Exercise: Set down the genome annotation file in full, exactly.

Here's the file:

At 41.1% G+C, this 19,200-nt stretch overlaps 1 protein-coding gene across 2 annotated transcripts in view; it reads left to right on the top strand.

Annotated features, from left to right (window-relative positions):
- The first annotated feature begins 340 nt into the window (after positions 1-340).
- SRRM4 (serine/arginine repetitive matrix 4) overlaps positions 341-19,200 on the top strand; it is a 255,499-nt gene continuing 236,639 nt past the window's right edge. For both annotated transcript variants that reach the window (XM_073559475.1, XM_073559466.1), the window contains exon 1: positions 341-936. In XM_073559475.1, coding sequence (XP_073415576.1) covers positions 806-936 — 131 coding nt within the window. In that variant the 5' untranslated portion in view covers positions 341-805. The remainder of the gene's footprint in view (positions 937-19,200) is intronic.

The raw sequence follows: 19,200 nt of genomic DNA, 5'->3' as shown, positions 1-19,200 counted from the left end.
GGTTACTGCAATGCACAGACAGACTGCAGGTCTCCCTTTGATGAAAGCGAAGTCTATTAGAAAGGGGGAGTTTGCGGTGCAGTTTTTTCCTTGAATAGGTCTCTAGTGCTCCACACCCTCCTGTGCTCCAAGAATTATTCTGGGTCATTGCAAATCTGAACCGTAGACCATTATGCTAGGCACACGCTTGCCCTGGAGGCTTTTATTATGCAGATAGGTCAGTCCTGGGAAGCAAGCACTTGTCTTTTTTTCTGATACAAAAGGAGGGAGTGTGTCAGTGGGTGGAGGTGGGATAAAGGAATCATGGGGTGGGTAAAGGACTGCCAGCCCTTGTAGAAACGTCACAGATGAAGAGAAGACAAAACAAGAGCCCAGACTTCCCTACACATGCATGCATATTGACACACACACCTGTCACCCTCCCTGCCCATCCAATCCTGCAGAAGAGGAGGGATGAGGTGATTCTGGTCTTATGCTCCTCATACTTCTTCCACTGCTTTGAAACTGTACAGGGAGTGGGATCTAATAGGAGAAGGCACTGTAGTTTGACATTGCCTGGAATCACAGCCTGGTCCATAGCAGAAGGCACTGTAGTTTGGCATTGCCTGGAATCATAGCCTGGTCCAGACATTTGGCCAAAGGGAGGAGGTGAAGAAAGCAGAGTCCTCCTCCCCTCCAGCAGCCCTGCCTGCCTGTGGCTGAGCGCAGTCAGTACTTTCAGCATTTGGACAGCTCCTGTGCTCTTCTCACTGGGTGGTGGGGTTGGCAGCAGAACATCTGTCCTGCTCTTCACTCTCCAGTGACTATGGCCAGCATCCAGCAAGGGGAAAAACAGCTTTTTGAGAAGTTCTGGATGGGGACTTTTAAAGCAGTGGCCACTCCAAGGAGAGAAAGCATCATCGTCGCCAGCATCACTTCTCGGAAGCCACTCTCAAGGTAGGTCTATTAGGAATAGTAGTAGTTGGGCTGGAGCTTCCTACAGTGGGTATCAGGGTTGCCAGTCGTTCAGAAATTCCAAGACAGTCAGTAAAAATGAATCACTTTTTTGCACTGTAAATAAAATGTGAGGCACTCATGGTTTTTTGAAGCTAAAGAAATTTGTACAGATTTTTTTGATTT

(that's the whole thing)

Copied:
At 41.1% G+C, this 19,200-nt stretch overlaps 1 protein-coding gene across 2 annotated transcripts in view; it reads left to right on the top strand.

Annotated features, from left to right (window-relative positions):
- The first annotated feature begins 340 nt into the window (after positions 1-340).
- SRRM4 (serine/arginine repetitive matrix 4) overlaps positions 341-19,200 on the top strand; it is a 255,499-nt gene continuing 236,639 nt past the window's right edge. For both annotated transcript variants that reach the window (XM_073559475.1, XM_073559466.1), the window contains exon 1: positions 341-936. In XM_073559475.1, coding sequence (XP_073415576.1) covers positions 806-936 — 131 coding nt within the window. In that variant the 5' untranslated portion in view covers positions 341-805. The remainder of the gene's footprint in view (positions 937-19,200) is intronic.

The raw sequence follows: 19,200 nt of genomic DNA, 5'->3' as shown, positions 1-19,200 counted from the left end.
GGTTACTGCAATGCACAGACAGACTGCAGGTCTCCCTTTGATGAAAGCGAAGTCTATTAGAAAGGGGGAGTTTGCGGTGCAGTTTTTTCCTTGAATAGGTCTCTAGTGCTCCACACCCTCCTGTGCTCCAAGAATTATTCTGGGTCATTGCAAATCTGAACCGTAGACCATTATGCTAGGCACACGCTTGCCCTGGAGGCTTTTATTATGCAGATAGGTCAGTCCTGGGAAGCAAGCACTTGTCTTTTTTTCTGATACAAAAGGAGGGAGTGTGTCAGTGGGTGGAGGTGGGATAAAGGAATCATGGGGTGGGTAAAGGACTGCCAGCCCTTGTAGAAACGTCACAGATGAAGAGAAGACAAAACAAGAGCCCAGACTTCCCTACACATGCATGCATATTGACACACACACCTGTCACCCTCCCTGCCCATCCAATCCTGCAGAAGAGGAGGGATGAGGTGATTCTGGTCTTATGCTCCTCATACTTCTTCCACTGCTTTGAAACTGTACAGGGAGTGGGATCTAATAGGAGAAGGCACTGTAGTTTGACATTGCCTGGAATCACAGCCTGGTCCATAGCAGAAGGCACTGTAGTTTGGCATTGCCTGGAATCATAGCCTGGTCCAGACATTTGGCCAAAGGGAGGAGGTGAAGAAAGCAGAGTCCTCCTCCCCTCCAGCAGCCCTGCCTGCCTGTGGCTGAGCGCAGTCAGTACTTTCAGCATTTGGACAGCTCCTGTGCTCTTCTCACTGGGTGGTGGGGTTGGCAGCAGAACATCTGTCCTGCTCTTCACTCTCCAGTGACTATGGCCAGCATCCAGCAAGGGGAAAAACAGCTTTTTGAGAAGTTCTGGATGGGGACTTTTAAAGCAGTGGCCACTCCAAGGAGAGAAAGCATCATCGTCGCCAGCATCACTTCTCGGAAGCCACTCTCAAGGTAGGTCTATTAGGAATAGTAGTAGTTGGGCTGGAGCTTCCTACAGTGGGTATCAGGGTTGCCAGTCGTTCAGAAATTCCAAGACAGTCAGTAAAAATGAATCACTTTTTTGCACTGTAAATAAAATGTGAGGCACTCATGGTTTTTTGAAGCTAAAGAAATTTGTACAGATTTTTTTGATTT